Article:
Sustainability scholars typically talk about the ‘greening’ of development as a process of low-carbon transition, which entails the eventual replacement of fossil fuels with renewable energy. I argue that it is also a process of low-carbon extraction, which subjects resource frontiers to land and water enclosures and economic volatility associated with traditional extractive industries. This presentation makes this argument using the example of small hydropower (SHP), China’s first and most widespread renewable energy technology. I trace how SHP has been re-framed from a tool of rural electrification in remote villages in western China, to a renewable energy that generates electricity for the national green economy. I suggest that SHP represents a broader transformation of rural western China into a ‘low-carbon frontier’, characterized by the rapid growth of renewable energy infrastructure far from urban centers. I show how the frontier is simultaneously constructed as a site of ecological degradation and of untapped low-carbon value, which enables energy firms and local governments to profit from natural resources at the expense of local livelihoods. This presentation thus demonstrates the innate role of the ‘frontier’ in green development transformations, and the ways that local resources and technologies can be re-purposed for broader economic and environmental goals.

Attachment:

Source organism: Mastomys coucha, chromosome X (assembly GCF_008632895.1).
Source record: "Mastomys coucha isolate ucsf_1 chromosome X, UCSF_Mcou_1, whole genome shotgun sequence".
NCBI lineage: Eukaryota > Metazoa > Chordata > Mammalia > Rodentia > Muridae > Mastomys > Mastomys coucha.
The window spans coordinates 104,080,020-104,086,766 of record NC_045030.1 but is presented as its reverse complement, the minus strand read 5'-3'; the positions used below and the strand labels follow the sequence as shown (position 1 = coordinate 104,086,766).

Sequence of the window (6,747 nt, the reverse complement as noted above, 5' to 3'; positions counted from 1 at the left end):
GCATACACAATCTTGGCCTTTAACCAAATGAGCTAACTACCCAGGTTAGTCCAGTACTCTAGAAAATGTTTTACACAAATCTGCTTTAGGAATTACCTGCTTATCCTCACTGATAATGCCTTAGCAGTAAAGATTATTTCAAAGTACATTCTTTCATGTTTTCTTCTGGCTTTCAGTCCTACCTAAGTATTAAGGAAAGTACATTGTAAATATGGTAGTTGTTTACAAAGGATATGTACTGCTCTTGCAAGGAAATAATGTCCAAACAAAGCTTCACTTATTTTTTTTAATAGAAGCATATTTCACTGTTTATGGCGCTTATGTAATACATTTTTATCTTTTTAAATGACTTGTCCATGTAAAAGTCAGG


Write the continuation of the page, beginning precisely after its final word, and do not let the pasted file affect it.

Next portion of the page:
Tyler Harlan is a postdoctoral fellow in sustainability in the Atkinson Center for a Sustainable Future and the Department of Development Sociology at Cornell University. He studies the political economy and uneven socio-environmental impacts of China's green development transformation, and the implications of this transformation for other industrializing countries. He received his PhD in Geography from UCLA, an MPhil in Resource Management and Geography from the University of Melbourne, and a BA in Anthropology and East Asian Studies from Vanderbilt University.